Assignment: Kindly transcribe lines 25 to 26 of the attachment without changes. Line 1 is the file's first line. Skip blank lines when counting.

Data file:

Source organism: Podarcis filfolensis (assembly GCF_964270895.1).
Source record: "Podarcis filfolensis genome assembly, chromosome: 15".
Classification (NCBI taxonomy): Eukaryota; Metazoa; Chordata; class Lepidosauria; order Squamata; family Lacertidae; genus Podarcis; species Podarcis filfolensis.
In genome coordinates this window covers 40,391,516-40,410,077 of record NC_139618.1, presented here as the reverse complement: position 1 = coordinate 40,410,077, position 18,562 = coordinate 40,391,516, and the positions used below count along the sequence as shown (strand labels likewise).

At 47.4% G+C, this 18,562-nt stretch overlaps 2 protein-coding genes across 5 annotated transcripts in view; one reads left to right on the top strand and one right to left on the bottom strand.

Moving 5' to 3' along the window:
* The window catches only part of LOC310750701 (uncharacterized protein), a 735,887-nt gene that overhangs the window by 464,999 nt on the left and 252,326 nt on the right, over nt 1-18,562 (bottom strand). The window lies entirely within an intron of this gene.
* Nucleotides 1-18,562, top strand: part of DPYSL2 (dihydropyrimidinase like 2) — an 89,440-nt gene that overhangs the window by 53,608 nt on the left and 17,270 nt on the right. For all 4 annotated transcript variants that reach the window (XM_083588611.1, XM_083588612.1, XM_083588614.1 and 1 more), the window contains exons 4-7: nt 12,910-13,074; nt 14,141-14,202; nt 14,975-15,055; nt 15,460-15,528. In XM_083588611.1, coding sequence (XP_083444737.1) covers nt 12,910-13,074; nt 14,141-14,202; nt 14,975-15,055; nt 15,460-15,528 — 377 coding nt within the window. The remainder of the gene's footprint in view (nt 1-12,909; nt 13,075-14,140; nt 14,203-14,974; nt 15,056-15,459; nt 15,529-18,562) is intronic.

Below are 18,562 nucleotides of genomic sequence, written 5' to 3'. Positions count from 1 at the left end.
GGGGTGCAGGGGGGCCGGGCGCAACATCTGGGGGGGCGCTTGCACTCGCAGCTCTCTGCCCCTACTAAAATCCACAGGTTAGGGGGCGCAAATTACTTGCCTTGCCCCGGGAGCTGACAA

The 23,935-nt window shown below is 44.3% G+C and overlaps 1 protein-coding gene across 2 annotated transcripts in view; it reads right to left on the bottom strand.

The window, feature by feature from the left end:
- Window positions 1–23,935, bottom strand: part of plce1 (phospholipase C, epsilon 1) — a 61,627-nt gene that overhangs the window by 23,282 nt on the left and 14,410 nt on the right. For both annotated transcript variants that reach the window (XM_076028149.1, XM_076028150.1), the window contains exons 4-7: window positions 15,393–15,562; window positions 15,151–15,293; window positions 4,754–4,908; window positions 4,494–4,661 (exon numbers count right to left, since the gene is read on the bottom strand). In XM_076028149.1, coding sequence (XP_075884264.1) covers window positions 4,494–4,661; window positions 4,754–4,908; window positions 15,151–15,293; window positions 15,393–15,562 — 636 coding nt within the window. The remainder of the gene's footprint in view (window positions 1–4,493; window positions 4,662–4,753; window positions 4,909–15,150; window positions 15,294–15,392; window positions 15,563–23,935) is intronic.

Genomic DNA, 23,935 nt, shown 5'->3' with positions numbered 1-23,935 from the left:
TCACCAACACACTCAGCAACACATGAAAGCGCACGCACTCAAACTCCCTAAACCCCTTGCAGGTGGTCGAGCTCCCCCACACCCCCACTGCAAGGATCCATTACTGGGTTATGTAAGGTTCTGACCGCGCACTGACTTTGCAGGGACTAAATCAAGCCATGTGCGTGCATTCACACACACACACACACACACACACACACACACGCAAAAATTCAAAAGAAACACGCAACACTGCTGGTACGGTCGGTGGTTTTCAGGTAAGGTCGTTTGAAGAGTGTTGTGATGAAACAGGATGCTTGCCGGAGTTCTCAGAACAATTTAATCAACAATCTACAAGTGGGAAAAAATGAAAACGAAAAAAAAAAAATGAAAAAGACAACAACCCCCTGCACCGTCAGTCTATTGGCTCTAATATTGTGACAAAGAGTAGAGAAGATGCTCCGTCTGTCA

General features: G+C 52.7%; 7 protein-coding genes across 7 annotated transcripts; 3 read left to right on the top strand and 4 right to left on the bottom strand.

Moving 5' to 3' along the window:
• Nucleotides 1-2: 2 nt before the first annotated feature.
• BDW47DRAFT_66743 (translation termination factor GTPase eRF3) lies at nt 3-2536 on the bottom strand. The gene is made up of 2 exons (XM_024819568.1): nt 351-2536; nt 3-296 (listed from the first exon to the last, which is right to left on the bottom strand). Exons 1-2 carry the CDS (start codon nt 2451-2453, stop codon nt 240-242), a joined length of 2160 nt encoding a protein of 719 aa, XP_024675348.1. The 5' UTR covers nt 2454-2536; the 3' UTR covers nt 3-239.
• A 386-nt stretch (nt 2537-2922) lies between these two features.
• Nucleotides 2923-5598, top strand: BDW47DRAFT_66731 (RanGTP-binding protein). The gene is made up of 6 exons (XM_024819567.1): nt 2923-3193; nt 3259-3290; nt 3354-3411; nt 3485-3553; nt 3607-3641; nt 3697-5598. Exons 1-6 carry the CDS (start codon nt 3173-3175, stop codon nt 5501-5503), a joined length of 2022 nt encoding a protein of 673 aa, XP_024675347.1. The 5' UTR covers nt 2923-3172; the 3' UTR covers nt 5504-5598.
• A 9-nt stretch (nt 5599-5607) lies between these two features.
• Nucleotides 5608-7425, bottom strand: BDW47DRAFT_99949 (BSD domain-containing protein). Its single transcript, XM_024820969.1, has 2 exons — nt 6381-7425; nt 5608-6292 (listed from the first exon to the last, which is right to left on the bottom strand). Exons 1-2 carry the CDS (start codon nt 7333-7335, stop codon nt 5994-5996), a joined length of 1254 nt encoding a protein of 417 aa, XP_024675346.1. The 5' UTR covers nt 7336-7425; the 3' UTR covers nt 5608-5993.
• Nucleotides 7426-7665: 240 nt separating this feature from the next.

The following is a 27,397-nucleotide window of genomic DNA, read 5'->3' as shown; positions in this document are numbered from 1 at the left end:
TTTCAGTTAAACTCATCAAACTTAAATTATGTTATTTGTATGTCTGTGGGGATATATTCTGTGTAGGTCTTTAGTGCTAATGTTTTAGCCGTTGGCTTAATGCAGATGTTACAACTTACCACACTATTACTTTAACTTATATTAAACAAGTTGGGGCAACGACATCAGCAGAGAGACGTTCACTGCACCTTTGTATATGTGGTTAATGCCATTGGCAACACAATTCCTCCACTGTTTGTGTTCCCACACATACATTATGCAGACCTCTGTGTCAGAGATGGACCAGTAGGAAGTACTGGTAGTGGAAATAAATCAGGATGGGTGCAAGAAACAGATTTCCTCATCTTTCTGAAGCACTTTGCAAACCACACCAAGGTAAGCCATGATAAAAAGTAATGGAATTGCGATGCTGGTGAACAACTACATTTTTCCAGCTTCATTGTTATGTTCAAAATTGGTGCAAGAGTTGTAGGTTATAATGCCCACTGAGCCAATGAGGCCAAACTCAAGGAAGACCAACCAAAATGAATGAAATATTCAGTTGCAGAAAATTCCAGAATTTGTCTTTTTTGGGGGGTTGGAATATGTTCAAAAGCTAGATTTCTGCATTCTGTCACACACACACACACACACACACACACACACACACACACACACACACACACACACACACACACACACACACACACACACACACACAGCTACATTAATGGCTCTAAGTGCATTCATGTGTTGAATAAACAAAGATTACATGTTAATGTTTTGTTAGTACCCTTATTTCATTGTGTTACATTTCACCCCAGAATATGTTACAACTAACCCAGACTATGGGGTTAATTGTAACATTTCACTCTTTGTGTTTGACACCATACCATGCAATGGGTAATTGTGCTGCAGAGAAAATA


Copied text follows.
The following is a 27,397-nucleotide window of genomic DNA, read 5'->3' as shown; positions in this document are numbered from 1 at the left end:
TTTCAGTTAAACTCATCAAACTTAAATTATGTTATTTGTATGTCTGTGGGGATATATTCTGTGTAGGTCTTTAGTGCTAATGTTTTAGCCGTTGGCTTAATGCAGATGTTACAACTTACCACACTATTACTTTAACTTATATTAAACAAGTTGGGGCAACGACATCAGCAGAGAGACGTTCACTGCACCTTTGTATATGTGGTTAATGCCATTGGCAACACAATTCCTCCACTGTTTGTGTTCCCACACATACATTATGCAGACCTCTGTGTCAGAGATGGACCAGTAGGAAGTACTGGTAGTGGAAATAAATCAGGATGGGTGCAAGAAACAGATTTCCTCATCTTTCTGAAGCACTTTGCAAACCACACCAAGGTAAGCCATGATAAAAAGTAATGGAATTGCGATGCTGGTGAACAACTACATTTTTCCAGCTTCATTGTTATGTTCAAAATTGGTGCAAGAGTTGTAGGTTATAATGCCCACTGAGCCAATGAGGCCAAACTCAAGGAAGACCAACCAAAATGAATGAAATATTCAGTTGCAGAAAATTCCAGAATTTGTCTTTTTTGGGGGGTTGGAATATGTTCAAAAGCTAGATTTCTGCATTCTGTCACACACACACACACACACACACACACACACACACACACACACACACACACACACACACACACACACACACACACACACACACACAGCTACATTAATGGCTCTAAGTGCATTCATGTGTTGAATAAACAAAGATTACATGTTAATGTTTTGTTAGTACCCTTATTTCATTGTGTTACATTTCACCCCAGAATATGTTACAACTAACCCAGACTATGGGGTTAATTGTAACATTTCACTCTTTGTGTTTGACACCATACCATGCAATGGGTAATTGTGCTGCAGAGAAAATA